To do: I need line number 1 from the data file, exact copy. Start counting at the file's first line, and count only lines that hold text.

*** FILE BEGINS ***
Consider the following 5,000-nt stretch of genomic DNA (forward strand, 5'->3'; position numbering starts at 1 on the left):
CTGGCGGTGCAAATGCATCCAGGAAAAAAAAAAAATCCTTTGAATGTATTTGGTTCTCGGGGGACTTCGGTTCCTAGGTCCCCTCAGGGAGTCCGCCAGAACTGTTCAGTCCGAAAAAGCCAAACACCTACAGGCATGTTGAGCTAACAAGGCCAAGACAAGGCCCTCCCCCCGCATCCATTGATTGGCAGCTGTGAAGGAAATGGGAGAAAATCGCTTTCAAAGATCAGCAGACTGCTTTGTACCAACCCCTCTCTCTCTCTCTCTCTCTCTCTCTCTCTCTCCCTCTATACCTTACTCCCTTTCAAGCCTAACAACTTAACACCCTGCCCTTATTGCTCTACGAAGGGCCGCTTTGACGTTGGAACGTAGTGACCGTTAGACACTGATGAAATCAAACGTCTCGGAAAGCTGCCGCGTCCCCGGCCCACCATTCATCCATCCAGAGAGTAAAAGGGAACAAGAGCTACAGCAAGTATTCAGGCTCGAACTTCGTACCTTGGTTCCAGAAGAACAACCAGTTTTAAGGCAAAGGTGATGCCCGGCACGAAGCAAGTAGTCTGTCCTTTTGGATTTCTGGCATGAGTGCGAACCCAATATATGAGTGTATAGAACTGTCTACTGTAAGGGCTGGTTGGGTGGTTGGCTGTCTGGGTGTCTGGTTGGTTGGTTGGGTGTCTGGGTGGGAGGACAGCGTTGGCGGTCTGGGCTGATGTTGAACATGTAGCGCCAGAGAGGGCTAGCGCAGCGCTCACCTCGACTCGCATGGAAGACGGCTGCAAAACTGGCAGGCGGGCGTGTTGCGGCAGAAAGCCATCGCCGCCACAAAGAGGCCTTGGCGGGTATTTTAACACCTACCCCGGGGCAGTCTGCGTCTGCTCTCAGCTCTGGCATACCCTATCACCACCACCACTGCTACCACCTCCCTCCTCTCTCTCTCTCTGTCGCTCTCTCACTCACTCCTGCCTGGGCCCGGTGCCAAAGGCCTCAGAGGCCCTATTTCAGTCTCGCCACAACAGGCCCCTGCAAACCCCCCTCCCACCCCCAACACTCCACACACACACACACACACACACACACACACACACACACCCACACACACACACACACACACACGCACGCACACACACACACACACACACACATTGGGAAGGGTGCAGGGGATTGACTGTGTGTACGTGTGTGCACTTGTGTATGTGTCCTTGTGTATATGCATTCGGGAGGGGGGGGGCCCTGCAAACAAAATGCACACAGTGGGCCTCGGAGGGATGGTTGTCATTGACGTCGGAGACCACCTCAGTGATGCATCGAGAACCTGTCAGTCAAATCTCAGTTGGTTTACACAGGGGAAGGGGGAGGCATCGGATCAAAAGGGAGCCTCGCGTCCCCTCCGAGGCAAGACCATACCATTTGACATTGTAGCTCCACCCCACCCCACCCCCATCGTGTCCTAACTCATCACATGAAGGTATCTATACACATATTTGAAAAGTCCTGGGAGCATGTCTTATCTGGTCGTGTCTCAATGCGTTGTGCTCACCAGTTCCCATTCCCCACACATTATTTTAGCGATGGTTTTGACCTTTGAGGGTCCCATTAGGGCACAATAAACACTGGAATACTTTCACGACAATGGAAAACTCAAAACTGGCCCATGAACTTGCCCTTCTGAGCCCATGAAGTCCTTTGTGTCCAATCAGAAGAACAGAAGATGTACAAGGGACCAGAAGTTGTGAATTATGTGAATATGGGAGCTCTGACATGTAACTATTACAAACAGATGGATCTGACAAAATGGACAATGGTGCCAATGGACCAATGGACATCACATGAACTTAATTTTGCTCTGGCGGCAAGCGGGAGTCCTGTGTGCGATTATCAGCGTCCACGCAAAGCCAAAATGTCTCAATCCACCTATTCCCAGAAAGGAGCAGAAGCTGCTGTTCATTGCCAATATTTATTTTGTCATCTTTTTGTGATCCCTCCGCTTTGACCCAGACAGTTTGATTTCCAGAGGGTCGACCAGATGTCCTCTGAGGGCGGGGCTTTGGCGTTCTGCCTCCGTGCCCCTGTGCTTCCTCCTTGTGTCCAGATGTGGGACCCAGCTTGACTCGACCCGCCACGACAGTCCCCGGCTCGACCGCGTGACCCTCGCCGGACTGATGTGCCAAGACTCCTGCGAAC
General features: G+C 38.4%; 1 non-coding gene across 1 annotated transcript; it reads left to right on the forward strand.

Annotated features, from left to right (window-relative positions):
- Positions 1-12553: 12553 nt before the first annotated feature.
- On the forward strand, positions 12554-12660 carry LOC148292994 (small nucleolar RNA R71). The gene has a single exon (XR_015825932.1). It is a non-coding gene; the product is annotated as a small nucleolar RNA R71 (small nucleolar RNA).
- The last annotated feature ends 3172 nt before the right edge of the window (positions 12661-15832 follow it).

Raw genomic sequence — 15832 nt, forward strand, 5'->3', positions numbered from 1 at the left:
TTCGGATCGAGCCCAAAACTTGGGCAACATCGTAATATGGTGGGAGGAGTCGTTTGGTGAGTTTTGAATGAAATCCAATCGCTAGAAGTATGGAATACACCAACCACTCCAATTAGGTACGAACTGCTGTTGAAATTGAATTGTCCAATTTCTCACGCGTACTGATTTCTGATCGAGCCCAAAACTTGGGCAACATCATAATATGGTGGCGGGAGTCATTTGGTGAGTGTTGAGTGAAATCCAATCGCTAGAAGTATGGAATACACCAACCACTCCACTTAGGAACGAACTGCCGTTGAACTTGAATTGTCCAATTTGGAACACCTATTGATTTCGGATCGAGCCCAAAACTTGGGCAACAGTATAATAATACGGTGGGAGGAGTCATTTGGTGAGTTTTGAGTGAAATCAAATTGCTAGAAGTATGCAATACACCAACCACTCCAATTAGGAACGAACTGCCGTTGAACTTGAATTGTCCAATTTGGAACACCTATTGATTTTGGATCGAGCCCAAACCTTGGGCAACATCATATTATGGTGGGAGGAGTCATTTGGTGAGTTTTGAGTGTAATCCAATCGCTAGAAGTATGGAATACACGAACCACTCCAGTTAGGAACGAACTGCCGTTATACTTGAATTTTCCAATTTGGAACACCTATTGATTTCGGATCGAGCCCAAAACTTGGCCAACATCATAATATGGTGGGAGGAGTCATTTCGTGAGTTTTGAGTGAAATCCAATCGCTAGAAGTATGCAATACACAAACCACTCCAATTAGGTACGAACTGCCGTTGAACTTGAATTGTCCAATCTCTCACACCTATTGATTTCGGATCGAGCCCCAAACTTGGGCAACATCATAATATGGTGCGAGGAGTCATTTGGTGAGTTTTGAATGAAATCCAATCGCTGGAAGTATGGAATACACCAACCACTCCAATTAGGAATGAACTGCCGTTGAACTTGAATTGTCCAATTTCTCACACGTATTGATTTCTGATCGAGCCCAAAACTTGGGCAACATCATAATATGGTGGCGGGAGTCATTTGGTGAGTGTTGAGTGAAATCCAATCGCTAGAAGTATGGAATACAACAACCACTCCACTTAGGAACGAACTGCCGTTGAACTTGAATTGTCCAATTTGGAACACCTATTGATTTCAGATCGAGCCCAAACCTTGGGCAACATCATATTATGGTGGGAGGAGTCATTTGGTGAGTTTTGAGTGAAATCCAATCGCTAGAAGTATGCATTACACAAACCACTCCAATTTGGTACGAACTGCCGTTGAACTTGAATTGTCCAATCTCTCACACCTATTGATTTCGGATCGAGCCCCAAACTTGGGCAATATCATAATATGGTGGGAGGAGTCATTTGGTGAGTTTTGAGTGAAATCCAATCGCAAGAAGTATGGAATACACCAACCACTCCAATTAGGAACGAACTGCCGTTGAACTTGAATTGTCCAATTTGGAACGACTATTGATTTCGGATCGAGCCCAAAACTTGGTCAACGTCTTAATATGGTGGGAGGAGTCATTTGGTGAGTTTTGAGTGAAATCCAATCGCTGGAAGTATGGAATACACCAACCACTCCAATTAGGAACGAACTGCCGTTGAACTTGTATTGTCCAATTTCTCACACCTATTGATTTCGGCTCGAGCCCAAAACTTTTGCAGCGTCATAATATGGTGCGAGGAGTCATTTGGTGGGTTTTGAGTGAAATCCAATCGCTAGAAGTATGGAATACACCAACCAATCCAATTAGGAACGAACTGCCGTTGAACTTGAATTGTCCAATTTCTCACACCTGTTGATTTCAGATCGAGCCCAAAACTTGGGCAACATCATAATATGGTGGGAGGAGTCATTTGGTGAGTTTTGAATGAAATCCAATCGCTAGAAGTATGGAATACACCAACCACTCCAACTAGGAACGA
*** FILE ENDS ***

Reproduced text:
Consider the following 5,000-nt stretch of genomic DNA (forward strand, 5'->3'; position numbering starts at 1 on the left):